It's "now or never" for change insists LeMond as he offers to be interim UCI President
Monday, 03 December 2012
December 3 - Greg LeMond insisted here today that it was "now or never" for cycling to change its governance and culture in the wake of the doping scandal involving Lance Armstrong and the US Postal Services team – and added that he was willing to stand as an interim President for cycling's world governing body, the International Cycling Union (UCI).
The three-time Tour de France winner, speaking at the launch of a Charter published by the recently formed pressure group Change Cycling Now, said: "I believe if this sport can't change today – it's now or never.
"This is a big moment for cycling.
"It's the time to change."
LeMond added: "When the USADA [United States Anti-Doping Agency] report was published the lack of reaction from the governing body to make real change was truly shocking.
"I would love to be part of the process of change and if that means an interim Presidency I would be willing to do that."
The Charter of the Willing – the result of a weekend's brainstorming by experts brought together under the Change Cycling banner by Jaimie Fuller, chairman of Skins, the sports gradient compression brand – starts from the premise that the sport's credibility and reputation have been "harmed by the actions and inactions of the UCI", and proposes changes in four key areas.
"The fall-out from the Lance Armstrong affair has made it virtually impossible for the UCI to govern with any level of credibility," said Fuller in a press release.
"They have lost the confidence of all stakeholders and our aim is to force change at the very top of cycling and reaches its full potential.
"As a President who is under investigation by a review committee, Pat McQuaid's position is untenable and the same applies to the UCI's Honorary President, Hein Verbruggen."
Fuller told the press conference: "We are looking for people to sign up to our petition and to put pressure on national federations and the International Olympic Committee [IOC] to make the point that we are really angry and we aren't going to take it anymore.
"We need someone to step into the world governing body who is beyond reproach, a person in whom the whole world can trust.
"And we challenge national federations and the IOC in why they would not want to endorse this Charter."
The experts assembled – including LeMond; Michael Ashenden, one of the world's leading authorities on blood doping; John Hoberman, a sports specialist from the University of Texas; and journalists David Walsh and Paul Kimmage, who have campaigned against doping abuse in cycling – are calling for an independent commission to investigate the UCI and senior management, fully independent doping controls, a cultural change in the UCI and the establishment of a Truth and Reconciliation Commission which would enable riders to talk frankly about the doping culture which has ravaged the sport.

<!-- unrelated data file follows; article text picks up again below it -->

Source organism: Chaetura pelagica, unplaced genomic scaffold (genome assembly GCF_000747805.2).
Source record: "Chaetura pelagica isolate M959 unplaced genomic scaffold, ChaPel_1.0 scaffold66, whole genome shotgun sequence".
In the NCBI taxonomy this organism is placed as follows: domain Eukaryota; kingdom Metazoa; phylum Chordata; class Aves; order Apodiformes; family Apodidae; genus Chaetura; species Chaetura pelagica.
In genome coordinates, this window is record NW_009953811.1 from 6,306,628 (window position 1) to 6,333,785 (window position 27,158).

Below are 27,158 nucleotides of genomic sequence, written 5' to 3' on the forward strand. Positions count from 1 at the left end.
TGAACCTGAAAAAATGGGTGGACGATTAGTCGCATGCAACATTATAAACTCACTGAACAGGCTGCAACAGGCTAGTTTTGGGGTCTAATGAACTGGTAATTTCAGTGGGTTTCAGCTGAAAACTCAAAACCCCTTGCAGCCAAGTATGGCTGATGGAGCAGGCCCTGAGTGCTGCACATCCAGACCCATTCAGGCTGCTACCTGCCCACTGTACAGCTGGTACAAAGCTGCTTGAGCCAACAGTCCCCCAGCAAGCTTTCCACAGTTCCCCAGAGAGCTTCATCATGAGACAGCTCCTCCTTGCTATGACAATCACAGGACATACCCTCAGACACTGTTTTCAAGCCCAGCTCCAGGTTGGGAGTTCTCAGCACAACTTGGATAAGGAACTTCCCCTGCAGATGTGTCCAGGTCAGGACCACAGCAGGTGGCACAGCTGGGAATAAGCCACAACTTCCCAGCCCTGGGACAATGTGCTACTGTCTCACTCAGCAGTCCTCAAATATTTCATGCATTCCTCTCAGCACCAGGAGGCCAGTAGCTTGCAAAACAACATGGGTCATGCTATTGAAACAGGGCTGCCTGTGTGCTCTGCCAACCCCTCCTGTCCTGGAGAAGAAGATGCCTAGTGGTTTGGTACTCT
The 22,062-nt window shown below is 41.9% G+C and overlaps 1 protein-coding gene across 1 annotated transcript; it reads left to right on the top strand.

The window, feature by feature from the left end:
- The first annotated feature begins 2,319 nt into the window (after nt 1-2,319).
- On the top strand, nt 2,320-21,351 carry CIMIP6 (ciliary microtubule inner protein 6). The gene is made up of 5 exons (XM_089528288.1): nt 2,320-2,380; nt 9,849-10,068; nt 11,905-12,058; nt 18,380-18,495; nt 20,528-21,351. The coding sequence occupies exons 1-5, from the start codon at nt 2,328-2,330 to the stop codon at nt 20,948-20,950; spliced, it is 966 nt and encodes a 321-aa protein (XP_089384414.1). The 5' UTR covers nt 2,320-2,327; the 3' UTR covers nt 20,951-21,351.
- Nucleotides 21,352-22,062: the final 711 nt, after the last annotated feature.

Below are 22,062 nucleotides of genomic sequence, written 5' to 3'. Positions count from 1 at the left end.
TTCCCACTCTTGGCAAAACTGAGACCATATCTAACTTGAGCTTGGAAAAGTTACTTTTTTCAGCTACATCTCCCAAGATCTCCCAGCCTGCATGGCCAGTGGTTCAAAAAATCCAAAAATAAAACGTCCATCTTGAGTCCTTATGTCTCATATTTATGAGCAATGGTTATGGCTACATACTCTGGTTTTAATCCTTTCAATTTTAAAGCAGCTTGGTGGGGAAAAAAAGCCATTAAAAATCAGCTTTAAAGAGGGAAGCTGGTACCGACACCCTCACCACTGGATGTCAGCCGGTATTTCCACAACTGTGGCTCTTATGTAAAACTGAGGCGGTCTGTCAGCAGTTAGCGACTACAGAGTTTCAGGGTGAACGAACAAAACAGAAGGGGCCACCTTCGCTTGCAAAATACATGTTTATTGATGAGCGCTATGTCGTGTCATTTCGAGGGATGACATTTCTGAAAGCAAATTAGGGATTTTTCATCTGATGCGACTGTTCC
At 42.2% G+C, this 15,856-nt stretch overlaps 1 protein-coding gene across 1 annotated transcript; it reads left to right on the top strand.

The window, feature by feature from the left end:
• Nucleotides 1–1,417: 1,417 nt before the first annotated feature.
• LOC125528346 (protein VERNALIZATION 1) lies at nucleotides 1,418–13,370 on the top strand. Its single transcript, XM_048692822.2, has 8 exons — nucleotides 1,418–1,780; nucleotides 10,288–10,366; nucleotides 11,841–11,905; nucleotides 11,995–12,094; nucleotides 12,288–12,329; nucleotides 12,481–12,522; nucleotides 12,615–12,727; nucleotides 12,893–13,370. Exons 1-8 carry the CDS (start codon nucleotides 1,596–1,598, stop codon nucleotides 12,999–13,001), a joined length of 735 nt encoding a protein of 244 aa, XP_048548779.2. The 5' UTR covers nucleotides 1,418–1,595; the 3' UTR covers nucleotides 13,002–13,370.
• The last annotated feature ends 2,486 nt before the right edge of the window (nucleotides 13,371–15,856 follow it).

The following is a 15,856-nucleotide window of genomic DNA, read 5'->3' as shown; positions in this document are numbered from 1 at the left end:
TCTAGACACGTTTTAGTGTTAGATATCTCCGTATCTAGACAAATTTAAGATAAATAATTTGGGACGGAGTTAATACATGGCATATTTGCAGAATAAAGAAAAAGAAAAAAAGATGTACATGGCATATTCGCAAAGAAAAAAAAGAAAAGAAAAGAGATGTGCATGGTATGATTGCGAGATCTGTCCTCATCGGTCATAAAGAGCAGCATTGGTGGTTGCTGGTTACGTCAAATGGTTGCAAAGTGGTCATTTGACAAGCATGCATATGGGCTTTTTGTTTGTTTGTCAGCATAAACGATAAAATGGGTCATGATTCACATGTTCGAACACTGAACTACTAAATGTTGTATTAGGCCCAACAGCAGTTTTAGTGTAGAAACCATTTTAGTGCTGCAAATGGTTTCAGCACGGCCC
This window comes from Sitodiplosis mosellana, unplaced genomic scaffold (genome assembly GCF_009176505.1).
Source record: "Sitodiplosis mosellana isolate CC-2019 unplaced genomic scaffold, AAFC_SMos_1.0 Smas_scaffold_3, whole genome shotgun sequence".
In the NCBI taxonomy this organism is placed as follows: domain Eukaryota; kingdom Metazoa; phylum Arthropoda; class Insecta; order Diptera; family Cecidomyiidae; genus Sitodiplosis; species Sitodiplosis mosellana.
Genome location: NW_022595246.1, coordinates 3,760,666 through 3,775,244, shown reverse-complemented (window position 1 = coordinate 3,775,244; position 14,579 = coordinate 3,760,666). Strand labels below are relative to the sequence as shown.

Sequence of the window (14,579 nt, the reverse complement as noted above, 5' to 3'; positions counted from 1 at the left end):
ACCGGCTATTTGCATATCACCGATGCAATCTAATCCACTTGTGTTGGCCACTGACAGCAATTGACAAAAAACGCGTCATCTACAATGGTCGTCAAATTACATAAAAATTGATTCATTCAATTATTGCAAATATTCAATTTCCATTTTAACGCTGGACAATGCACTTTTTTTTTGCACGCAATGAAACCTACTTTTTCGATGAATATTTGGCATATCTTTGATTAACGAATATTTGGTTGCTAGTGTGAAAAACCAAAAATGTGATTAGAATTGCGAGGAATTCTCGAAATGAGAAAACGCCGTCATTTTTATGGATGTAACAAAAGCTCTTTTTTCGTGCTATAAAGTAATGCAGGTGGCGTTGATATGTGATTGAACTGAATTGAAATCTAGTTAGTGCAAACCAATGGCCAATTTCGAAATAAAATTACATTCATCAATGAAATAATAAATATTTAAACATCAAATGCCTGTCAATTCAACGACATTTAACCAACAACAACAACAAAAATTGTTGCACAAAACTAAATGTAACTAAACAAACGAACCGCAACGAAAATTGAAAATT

Ashenden commented: "Cycling requires strength and reconciliation.
"It requires true leadership and a comprehensive investigation of its recent past.
"We want to be the first sport in the world where the athletes work side-by-side by with the authorities against doping.
"Independence of testing is a prerequisite for future confidence.
"The operation has to be totally beyond the UCI's control – who to test, when to test, what drugs to test them for.
"But as a scientist who specialises in blood doping research it is my opinion that independent testing by itself will be insufficient.
"The riders must help us to help them.
"Telling us, through the Truth and Reconciliation Commission, what conditions existed that made them take the decision to take drugs.
"In the short term the assistance we are seeking from the riders will mean we put into place next year a system that will guarantee that the winners of the major Tours have not blood doped.
"It is a short-term, intensive approach that will restore public confidence in the riders.
"It is for the riders and it is very much by the riders.
Ashenden added: "I honestly believe that the winner of next year's Tour de France could be clean.
"That would be a remarkable day, when a rider could stand up and say 'I won without blood doping'.
"The unfortunate reality is that everything that a rider can say today Lance Armstrong already said.
"So there is going to be doubt when a rider says 'I'm clean, I've never taken drugs'.
"We've heard that before and we've been let down."
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